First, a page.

I had a hard time getting out of bed this morning. I hit the snooze button several times, and definitely more than I usually do. I know it's because 1) I had a rough time getting to sleep last night and 2) I don't think my body is used to only getting a couple of days off work for a weekend. You know, being that we've had so many snow days this year. But, this weekend, the weather was beautiful and the forecast looks to be the same for at least the next ten days.
I'm actually very excited about the weather that's forecasted for the next couple of weeks. And that's simply because I want to be able to actually complete a unit ON TIME without delays and reteaching due to several days off.
Since the beginning of January, I've had an idea for a reading unit for Black History Month. That unit was supposed to start two weeks ago, but... well... you know. So, this weekend, I sat down and hashed out and redid the unit to customize it to a two week unit instead of the original four week time line.
Last week, I found some great leveled reading books about Martin Luther King, Jr., George Washington Carver, Rosa Parks, Harriet Tubman, and The Freedom Riders. I made a few changes to the unit so that instead of the students self-selecting their own subject for the unit, they would be put in to leveled reading groups. That will make life a little easier. Sometimes, it can be a bit overwhelming for 4th graders to pick a subject or person to study. Plus, a subject as big as Black History Month can be a little overwhelming. There's so much to choose from, and my kiddos really haven't had that much exposure to the topic. I mean, sure, they've learned a little about slavery, and civil rights, etc., but not really enough for me to let them run free in a library to select a subject.
I also dug out several books from my own library about famous black people. I created a text set back in college when I had to create a social studies unit, and my topic of choice happened to be Black History Month, so it's nice to actually be able to try that out in my own classroom now. So the kids will be able to read and learn about different aspects of black history along with their assigned reading.
The main goals, or skills, that are the focus of this unit are comparing and contrasting and problem and solution. Along with text features. Those are the skills my students are struggling the most with, right now, and the focus for the entire fourth grade team for the next couple of weeks.
Teaching in such a diverse school is a very exciting endeavor, for me. You see, I've always had an interest in learning about different cultures. I love learning about different cultural beliefs, religions, and history. And, I've found, that kids are often just as interested in learning about different people... where they came from, what struggles they've overcome, and how their differences have impacted and shaped our country.
Plus, they are able to relate to some of the subjects we learn about, and become motivated and inspired when they hear about the struggles and hardships that were overcome.
For this unit, I went with a layered curriculum model. And, the more that I work with layered curriculum, the more I like it. Layered curriculum is basically a list of activities broken in to three "layers". The first layer introduces the student to their reading. Having them read with a friend, or create a KWL chart, or come up with a few questions they want to answer during their learning experience. Level two has the students selecting activities that guides them through the reading process, like using context clues, answering questions about the text, using the senses to comprehend and understand what they are reading, watching videos about their subject and comparing and contrasting the information from the video to their book. And level three has the students presenting their learning and understanding of the material by creating a presentation to share with the class, such as a poster or newspaper article or a Facebook page. Each level offers several choices, and it's up to the student to select the activities they want to do, and racking up the designated amount of points (each activities is worth a certain amount of points).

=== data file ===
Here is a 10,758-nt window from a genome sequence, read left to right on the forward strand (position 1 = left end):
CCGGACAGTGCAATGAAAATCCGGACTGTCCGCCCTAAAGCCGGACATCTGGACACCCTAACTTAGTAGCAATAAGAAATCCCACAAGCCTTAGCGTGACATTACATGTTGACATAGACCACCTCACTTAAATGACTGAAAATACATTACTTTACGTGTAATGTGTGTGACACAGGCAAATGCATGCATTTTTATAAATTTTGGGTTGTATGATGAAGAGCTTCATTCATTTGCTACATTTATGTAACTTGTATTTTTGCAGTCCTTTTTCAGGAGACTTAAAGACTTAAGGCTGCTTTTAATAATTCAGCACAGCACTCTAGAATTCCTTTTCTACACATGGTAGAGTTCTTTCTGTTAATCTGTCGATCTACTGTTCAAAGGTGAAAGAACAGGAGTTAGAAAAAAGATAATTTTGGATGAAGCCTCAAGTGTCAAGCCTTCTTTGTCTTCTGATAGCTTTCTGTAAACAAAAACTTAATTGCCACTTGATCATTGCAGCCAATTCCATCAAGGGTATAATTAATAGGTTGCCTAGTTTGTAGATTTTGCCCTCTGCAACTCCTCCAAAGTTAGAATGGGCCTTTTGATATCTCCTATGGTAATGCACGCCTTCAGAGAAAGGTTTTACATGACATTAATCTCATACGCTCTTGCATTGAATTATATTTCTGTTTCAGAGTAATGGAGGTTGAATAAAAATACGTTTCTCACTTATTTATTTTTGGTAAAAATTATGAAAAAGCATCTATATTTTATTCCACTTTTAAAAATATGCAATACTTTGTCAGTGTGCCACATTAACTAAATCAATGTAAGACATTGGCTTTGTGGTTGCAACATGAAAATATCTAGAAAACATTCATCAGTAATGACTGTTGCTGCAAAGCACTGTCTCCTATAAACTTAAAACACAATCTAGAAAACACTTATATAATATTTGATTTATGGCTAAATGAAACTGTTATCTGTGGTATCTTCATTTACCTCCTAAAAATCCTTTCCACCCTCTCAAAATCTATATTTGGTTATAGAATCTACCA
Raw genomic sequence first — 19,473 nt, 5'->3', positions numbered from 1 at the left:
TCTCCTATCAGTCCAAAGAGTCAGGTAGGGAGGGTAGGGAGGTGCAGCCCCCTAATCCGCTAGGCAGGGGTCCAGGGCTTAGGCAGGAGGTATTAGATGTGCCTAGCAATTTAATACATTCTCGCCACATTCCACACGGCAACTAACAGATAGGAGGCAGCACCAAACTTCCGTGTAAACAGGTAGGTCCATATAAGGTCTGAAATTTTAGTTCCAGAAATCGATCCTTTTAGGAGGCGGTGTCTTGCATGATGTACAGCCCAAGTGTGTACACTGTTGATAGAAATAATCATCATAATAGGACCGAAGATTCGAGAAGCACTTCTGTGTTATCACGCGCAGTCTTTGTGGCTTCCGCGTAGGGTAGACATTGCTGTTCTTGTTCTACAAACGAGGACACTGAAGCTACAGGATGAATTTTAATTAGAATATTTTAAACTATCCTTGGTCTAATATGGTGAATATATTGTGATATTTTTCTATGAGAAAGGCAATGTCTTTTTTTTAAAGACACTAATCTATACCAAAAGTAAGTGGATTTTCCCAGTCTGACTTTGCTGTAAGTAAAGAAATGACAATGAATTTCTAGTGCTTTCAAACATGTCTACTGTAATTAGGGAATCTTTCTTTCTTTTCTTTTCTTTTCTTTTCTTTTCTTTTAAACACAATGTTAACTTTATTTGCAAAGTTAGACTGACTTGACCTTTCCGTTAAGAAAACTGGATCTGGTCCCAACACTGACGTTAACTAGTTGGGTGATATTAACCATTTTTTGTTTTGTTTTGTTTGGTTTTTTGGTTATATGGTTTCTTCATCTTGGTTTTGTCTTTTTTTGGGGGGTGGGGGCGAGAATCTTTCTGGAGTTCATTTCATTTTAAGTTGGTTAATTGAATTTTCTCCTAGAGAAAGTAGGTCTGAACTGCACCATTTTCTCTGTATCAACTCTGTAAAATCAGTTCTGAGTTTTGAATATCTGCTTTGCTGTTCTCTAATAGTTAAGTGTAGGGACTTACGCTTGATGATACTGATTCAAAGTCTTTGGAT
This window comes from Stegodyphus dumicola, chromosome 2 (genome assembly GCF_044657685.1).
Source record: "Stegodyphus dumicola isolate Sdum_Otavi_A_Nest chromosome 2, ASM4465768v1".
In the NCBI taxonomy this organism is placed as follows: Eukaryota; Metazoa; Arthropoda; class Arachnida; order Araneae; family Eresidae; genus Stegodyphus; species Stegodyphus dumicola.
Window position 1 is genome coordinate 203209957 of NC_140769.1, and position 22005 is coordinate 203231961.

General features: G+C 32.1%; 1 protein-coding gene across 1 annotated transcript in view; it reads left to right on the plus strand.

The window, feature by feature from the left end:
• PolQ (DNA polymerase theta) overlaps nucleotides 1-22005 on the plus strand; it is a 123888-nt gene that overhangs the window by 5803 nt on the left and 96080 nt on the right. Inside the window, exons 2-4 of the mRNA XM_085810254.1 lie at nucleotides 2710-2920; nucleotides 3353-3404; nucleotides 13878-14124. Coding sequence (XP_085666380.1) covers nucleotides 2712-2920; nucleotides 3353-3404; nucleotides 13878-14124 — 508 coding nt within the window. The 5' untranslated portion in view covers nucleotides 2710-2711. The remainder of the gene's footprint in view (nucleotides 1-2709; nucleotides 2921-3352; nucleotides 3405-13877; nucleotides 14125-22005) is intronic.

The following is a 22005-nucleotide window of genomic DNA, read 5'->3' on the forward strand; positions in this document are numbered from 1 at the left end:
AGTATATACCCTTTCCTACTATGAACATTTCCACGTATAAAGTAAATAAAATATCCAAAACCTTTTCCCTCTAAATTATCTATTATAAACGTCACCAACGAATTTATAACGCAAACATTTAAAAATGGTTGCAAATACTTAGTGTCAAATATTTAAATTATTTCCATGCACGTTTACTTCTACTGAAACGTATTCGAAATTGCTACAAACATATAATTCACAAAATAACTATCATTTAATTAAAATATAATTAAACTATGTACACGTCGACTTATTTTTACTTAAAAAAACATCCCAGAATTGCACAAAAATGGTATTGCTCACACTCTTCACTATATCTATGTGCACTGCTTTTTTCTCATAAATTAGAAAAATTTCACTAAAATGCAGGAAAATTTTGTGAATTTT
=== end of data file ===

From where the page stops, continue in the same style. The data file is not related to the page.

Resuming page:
What I've learned, and from what numerous studies have shown, students like to have choice. They like to feel empowered with the opportunity of choosing how they learn. And, by offering choice, the kids are more prone to work harder because they are in the control seat manning the ship to the final grade that they earn for their project.
Plus, I'm a firm believer in the fact that students need to be reading in order to learn how to read. And it goes much deeper than being able to sound out words, understand what words mean, and simply explaining to me what they just read. I want them to understand how reading can help provide information, how the information can be connected to other information, how reading can open up a world of discovery, and ultimately how to wade through information to answer questions and show actual understanding of the text they've read.
Reading goes much deeper than picking up a book that looks interesting and reading it cover to cover. There are so many different purposes and uses for reading. And, I want my students to be aware of that. They don't read just because they have to. That reading can answer so many questions, create new questions, and send them on a "quest" of learning.
So, today, my kids are going to embark on a journey of reading to learn and to learn by reading.
I'm excited about it. My kids were excited when they found out last week that we were going to be starting this week. So, now I'm very curious to see how it all plays out.
Wish me luck.
This can be the beginning to a fantastic learning endeavor... one that provides so many skills.
So... here we go....